‘Everything Everywhere All at Once’ shines at an emotional Oscar ceremony
“Everything Everywhere All at Once” was all over the Oscar ceremony, marking a resurgence for theatrical releases in a year that still saw Netflix – as the preeminent streaming option – make its presence felt.
If the Academy wanted a drama-free awards ceremony after last year’s incident involving Will Smith and Chris Rock, the group can breathe a sigh of relief over not needing to call upon the services of the crisis-public-relations team that it retained just in case.
What they got, instead, was a frequently heartfelt and moving ceremony, prompting actor Riz Ahmed to observe about an hour into the show, after presenting the best documentary to the CNN Films presentation “Navalny,” “It’s an emotional year.”
That it was. “Everything Everywhere” kicked off its big night by sweeping the supporting honours for Jamie Lee Curtis and Key Huy Quan, who both set an enormously high bar for those who followed with their tearful acceptance speeches – Quan calling his win “the American dream,” and Curtis repeating “I just won an Oscar” to all those she wished to thank, including her late parents, Janet Leigh and Tony Curtis, who were both once nominees.
The eccentric science-fiction concept went on to win seven awards, including writing and directing for the team of Daniel Kwan and Daniel Scheinert (known as “Daniels”). That’s the most hardware for any movie since “Gravity” equaled that total in 2009, a tally last exceeded by a best picture winner with “Slumdog Millionaire” 14 years ago.
Without rivaling the year’s major blockbusters, “Everything Everywhere” was a surprise theatrical hit, grossing more than $100 million worldwide, a record for its independent distributor, A24.
More tears flowed when Brendan Fraser was rewarded for his work in “The Whale” (as was the movie’s makeup team), while “Everything Everywhere’s” Michelle Yeoh received her history-making lead actress statuette as an Asian woman from another trailblazer, Halle Berry, kissing her award for good measure.
Becoming the first Black woman to receive two Oscars, “Black Panther: Wakanda Forever” costume designer Ruth E. Carter looked skyward and asked the late Chadwick Boseman to look after her mom, who recently died at the age of 101.
Lady Gaga’s performance of “Hold My Hand” from “Top Gun: Maverick” also featured a dedication to the late Tony Scott, who directed the original, in an evening that maximized its entertainment aspects by putting star-driven musical performances front and centre.
Host Jimmy Kimmel set the tone after literally parachuting into the ceremony, delivering an opening monologue that poked fun at the event, last year’s tumultuous moment and the high-profile attendees who were there and (in the case of Tom Cruise and James Cameron) who weren’t, without appearing to be mean spirited.
Still, Kimmel also delivered the night’s most pointed zinger, following the award for editing by saying, “Editors can turn 44,000 hours of violent insurrection footage into a respectful sightseeing tour of the Capitol,” a reference to Fox News host Tucker Carlson’s controversial presentation culled from footage made exclusively available to him by House Speaker Kevin McCarthy.
Although the awards came as Hollywood seeks promote its theatrical business, Netflix reaped the benefits of its investment in movies with seven awards. Four of those – international feature, production design, musical score and cinematography – went to the German remake “All Quiet on the Western Front,” plus best animated film for the stop-motion “Guillermo del Toro’s Pinocchio,” best song for “RRR’s” buoyant “Naatu Naatu,” and documentary short “The Elephant Whisperers.”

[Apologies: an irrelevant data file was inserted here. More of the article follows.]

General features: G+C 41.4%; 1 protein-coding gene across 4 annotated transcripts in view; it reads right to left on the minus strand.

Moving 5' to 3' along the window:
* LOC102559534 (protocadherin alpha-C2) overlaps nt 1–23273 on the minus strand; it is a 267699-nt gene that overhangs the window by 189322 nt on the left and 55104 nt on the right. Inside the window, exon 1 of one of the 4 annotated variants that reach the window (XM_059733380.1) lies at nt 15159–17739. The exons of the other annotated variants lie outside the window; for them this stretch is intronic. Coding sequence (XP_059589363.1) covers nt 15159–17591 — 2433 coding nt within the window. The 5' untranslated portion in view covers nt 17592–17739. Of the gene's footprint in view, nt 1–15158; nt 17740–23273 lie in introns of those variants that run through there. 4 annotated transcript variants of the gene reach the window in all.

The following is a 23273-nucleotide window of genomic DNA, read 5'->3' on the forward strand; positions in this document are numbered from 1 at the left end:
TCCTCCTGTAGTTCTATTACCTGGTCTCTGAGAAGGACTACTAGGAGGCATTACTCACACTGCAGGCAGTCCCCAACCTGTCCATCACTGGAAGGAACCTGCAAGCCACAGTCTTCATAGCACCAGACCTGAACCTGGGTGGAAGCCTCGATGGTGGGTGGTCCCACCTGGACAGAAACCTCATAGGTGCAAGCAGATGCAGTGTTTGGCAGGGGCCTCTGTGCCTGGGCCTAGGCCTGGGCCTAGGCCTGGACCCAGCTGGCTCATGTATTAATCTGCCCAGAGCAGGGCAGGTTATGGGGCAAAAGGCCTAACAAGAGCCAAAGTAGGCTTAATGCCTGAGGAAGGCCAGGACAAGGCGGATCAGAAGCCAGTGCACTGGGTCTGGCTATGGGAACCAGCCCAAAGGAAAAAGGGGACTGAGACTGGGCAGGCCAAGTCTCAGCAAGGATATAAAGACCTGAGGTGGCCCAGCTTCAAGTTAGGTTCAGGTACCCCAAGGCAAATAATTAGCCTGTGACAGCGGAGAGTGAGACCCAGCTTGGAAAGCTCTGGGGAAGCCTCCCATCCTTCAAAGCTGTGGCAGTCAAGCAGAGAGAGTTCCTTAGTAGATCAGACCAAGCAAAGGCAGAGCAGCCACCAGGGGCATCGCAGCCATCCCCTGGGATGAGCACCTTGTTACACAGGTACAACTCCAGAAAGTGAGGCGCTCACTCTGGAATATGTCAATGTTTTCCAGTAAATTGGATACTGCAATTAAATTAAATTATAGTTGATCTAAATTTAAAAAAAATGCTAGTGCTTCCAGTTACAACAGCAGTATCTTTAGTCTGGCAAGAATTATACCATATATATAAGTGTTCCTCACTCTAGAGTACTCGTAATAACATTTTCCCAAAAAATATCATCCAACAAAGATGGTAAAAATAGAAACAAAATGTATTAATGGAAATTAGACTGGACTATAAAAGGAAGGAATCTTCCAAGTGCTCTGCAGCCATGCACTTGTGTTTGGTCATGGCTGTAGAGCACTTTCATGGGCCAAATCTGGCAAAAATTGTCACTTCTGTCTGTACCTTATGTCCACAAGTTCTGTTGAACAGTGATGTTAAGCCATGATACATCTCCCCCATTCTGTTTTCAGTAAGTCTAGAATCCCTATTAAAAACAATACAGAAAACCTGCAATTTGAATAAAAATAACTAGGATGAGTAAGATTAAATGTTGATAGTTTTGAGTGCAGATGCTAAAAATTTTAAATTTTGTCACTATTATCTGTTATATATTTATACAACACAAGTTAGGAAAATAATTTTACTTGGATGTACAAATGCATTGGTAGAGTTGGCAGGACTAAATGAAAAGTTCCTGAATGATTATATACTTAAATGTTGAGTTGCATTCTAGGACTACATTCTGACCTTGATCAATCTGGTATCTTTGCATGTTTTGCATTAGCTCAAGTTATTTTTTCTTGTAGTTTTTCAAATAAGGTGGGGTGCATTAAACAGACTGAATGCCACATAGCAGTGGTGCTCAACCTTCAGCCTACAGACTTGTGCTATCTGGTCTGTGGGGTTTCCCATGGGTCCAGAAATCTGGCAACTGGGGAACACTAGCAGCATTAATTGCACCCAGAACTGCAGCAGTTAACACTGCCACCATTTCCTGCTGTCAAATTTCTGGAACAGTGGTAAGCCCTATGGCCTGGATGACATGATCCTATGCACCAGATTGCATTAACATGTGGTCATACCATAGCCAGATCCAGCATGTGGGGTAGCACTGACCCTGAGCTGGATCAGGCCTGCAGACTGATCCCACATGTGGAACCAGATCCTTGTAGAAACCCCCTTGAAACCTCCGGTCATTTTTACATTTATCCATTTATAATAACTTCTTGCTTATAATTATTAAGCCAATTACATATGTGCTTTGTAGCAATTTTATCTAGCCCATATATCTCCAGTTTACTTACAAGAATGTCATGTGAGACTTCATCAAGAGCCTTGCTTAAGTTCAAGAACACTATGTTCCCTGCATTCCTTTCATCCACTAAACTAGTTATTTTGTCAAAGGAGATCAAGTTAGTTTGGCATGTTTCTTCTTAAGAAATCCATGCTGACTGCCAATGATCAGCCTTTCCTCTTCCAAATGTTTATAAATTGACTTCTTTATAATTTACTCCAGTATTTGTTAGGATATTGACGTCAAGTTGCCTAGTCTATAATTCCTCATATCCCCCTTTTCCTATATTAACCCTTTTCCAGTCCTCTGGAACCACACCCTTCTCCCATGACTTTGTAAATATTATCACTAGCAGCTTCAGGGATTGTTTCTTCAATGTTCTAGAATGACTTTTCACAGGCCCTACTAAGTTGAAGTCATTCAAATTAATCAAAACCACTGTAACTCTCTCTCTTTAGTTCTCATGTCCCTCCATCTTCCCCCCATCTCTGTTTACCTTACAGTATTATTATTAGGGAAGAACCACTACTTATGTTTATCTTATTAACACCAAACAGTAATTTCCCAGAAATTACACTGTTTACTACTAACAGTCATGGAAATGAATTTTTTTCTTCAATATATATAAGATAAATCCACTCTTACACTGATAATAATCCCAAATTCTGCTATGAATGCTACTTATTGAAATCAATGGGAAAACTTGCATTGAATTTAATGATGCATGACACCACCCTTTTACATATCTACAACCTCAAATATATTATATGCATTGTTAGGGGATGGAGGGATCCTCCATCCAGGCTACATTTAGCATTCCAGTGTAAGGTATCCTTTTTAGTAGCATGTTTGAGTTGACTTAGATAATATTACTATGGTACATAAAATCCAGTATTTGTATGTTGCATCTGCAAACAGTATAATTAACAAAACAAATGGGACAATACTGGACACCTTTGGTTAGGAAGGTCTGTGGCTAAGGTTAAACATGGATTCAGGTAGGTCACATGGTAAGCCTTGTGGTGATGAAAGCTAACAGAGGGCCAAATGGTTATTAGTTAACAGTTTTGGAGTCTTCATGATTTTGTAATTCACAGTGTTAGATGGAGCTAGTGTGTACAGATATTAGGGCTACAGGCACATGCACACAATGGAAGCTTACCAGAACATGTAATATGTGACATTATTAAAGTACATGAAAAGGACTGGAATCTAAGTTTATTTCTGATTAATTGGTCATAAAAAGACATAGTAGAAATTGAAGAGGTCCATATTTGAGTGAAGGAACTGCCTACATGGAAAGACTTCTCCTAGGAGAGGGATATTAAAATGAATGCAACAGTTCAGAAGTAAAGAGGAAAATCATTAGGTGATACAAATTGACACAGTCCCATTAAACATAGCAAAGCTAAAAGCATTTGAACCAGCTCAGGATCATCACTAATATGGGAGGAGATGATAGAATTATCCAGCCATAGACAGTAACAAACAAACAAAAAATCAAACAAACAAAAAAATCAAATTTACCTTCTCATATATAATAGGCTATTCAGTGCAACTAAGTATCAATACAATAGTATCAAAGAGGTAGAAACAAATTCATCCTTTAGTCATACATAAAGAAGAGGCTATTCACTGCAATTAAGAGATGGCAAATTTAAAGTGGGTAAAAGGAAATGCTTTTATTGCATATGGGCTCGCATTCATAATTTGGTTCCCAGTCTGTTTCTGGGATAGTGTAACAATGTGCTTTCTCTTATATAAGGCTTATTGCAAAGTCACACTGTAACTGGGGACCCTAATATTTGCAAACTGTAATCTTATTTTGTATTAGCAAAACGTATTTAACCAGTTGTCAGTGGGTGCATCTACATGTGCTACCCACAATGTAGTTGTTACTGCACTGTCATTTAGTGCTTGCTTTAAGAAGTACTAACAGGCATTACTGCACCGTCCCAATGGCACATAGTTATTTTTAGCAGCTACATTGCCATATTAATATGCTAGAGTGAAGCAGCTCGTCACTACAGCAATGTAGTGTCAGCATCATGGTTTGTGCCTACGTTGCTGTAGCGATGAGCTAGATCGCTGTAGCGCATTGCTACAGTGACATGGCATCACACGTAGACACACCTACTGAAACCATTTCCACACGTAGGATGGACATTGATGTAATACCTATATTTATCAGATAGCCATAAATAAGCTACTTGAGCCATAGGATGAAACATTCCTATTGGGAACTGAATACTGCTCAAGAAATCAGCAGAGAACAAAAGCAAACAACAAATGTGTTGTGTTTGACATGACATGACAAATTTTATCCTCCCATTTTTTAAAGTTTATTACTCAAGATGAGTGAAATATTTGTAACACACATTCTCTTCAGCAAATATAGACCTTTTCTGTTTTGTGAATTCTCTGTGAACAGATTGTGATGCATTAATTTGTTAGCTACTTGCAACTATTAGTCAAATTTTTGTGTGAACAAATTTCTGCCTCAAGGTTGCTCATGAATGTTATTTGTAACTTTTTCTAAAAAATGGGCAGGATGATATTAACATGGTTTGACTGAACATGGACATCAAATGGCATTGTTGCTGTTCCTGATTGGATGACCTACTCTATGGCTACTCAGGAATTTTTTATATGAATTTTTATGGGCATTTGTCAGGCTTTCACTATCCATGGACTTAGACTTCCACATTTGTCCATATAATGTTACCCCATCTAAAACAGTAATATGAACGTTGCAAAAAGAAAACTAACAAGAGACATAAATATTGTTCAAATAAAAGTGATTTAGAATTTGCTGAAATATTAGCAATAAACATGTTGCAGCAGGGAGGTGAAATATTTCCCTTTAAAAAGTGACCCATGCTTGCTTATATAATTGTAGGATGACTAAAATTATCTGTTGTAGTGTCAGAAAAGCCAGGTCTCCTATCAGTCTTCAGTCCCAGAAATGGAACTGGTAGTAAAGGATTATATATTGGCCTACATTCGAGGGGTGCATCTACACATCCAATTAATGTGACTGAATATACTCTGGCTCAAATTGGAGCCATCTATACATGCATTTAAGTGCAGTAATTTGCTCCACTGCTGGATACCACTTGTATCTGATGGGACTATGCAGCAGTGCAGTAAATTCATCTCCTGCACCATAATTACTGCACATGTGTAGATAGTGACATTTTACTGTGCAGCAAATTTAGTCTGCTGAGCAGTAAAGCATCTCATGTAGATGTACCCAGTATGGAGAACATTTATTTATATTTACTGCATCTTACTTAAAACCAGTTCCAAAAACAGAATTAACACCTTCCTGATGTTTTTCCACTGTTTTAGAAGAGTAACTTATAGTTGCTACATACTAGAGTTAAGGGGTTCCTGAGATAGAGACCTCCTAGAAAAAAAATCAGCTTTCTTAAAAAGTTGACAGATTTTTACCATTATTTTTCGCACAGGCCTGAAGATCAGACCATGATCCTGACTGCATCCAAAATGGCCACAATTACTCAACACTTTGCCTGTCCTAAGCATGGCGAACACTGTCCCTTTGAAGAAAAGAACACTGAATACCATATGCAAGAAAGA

The Oscars also reflected the allowances being made to commercial pressures, with what amounted to in-broadcast promotional plugs for Disney’s “The Little Mermaid” and a celebration of Warner Bros.’ history, blurring the line between ads for the industry and the show itself. (CNN is a unit of Warner Bros. Discovery.)
Although the Academy made the crowd-pleasing decision of fully presenting all 23 categories, that helped flummox efforts to streamline a ceremony that ran over 3 ½ hours, prompting Kimmel to quip in closing, “We now join ‘Good Morning America,’ already in progress.”
The “awards season” building toward this year’s 95th Oscars gave every indication “Everything Everywhere All at Once” would emerge with the most-coveted prize, having been recognized by the Independent Spirit Awards and the guilds that represent actors, directors, writers, producers and editors, all constituents of the Academy of Motion Picture Arts and Sciences, which votes on the awards.
This year’s Oscars come as the entertainment industry remains in a state of flux, seeking to recover theatrical audience lost during the pandemic while still building streaming platforms that thrived in terms of adding subscribers with everyone at home, but which are struggling to achieve profitability.
Streaming titles, “CODA” and “Nomadland,” won best picture in the last two cycles, although last year’s outcome was somewhat overshadowed by Smith walking to the stage to slap Rock. Just before the pandemic took hold “Parasite,” the South Korean thriller, became the first non-English-language film to be named best picture.
The major studios are heading into a robust summer of theatrical releases, hoping to build on box-office returns generated by two of this year’s best-picture nominees, the long-delayed sequels “Top Gun: Maverick” and “Avatar: The Way of Water,” each of whose global earnings individually dwarfed those of the other eight contenders combined.
One final takeaway: When it comes to awards, Hollywood’s gratitude to blockbusters only goes so far. “Avatar” and “Top Gun” each received one Oscar on Sunday night, for visual effects and sound, respectively.
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